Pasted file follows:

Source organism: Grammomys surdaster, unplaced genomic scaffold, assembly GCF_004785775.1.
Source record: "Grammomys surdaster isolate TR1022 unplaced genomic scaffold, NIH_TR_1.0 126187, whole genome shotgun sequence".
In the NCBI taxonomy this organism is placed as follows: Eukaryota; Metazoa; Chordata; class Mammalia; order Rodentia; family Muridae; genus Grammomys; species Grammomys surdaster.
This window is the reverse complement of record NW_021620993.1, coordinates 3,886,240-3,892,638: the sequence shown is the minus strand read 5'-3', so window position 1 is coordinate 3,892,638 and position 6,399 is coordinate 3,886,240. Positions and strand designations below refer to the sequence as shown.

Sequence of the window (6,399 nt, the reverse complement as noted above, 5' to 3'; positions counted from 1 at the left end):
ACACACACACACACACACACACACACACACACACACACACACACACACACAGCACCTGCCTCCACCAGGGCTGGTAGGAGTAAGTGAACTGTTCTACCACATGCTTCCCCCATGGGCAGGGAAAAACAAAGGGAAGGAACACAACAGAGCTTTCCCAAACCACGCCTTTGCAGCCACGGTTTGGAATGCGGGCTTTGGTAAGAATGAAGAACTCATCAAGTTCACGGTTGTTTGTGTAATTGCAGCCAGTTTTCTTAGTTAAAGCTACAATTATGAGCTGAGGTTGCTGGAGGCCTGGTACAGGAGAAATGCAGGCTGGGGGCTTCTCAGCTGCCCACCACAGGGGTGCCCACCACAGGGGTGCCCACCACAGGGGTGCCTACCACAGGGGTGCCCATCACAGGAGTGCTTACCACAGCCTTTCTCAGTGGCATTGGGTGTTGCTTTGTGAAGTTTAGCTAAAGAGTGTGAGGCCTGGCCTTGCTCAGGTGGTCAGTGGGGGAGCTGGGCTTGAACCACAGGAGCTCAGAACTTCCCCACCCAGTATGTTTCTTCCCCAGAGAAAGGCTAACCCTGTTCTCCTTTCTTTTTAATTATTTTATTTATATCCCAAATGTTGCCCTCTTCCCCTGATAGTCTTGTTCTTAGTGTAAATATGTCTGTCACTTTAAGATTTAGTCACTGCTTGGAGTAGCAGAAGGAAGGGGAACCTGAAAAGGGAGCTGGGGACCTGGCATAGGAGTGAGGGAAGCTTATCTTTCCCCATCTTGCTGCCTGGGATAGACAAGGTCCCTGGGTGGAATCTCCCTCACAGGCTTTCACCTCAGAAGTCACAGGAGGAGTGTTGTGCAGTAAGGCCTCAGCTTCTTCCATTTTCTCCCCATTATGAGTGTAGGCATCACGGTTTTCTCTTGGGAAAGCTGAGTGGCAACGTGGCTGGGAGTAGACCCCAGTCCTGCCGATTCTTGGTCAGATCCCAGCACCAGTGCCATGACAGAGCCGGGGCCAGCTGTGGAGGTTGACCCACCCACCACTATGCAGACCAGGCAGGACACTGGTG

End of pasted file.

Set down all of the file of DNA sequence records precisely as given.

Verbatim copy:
Source organism: Grammomys surdaster, unplaced genomic scaffold, assembly GCF_004785775.1.
Source record: "Grammomys surdaster isolate TR1022 unplaced genomic scaffold, NIH_TR_1.0 126187, whole genome shotgun sequence".
In the NCBI taxonomy this organism is placed as follows: Eukaryota; Metazoa; Chordata; class Mammalia; order Rodentia; family Muridae; genus Grammomys; species Grammomys surdaster.
This window is the reverse complement of record NW_021620993.1, coordinates 3,886,240-3,892,638: the sequence shown is the minus strand read 5'-3', so window position 1 is coordinate 3,892,638 and position 6,399 is coordinate 3,886,240. Positions and strand designations below refer to the sequence as shown.

Sequence of the window (6,399 nt, the reverse complement as noted above, 5' to 3'; positions counted from 1 at the left end):
ACACACACACACACACACACACACACACACACACACACACACACACACACAGCACCTGCCTCCACCAGGGCTGGTAGGAGTAAGTGAACTGTTCTACCACATGCTTCCCCCATGGGCAGGGAAAAACAAAGGGAAGGAACACAACAGAGCTTTCCCAAACCACGCCTTTGCAGCCACGGTTTGGAATGCGGGCTTTGGTAAGAATGAAGAACTCATCAAGTTCACGGTTGTTTGTGTAATTGCAGCCAGTTTTCTTAGTTAAAGCTACAATTATGAGCTGAGGTTGCTGGAGGCCTGGTACAGGAGAAATGCAGGCTGGGGGCTTCTCAGCTGCCCACCACAGGGGTGCCCACCACAGGGGTGCCCACCACAGGGGTGCCTACCACAGGGGTGCCCATCACAGGAGTGCTTACCACAGCCTTTCTCAGTGGCATTGGGTGTTGCTTTGTGAAGTTTAGCTAAAGAGTGTGAGGCCTGGCCTTGCTCAGGTGGTCAGTGGGGGAGCTGGGCTTGAACCACAGGAGCTCAGAACTTCCCCACCCAGTATGTTTCTTCCCCAGAGAAAGGCTAACCCTGTTCTCCTTTCTTTTTAATTATTTTATTTATATCCCAAATGTTGCCCTCTTCCCCTGATAGTCTTGTTCTTAGTGTAAATATGTCTGTCACTTTAAGATTTAGTCACTGCTTGGAGTAGCAGAAGGAAGGGGAACCTGAAAAGGGAGCTGGGGACCTGGCATAGGAGTGAGGGAAGCTTATCTTTCCCCATCTTGCTGCCTGGGATAGACAAGGTCCCTGGGTGGAATCTCCCTCACAGGCTTTCACCTCAGAAGTCACAGGAGGAGTGTTGTGCAGTAAGGCCTCAGCTTCTTCCATTTTCTCCCCATTATGAGTGTAGGCATCACGGTTTTCTCTTGGGAAAGCTGAGTGGCAACGTGGCTGGGAGTAGACCCCAGTCCTGCCGATTCTTGGTCAGATCCCAGCACCAGTGCCATGACAGAGCCGGGGCCAGCTGTGGAGGTTGACCCACCCACCACTATGCAGACCAGGCAGGACACTGGTG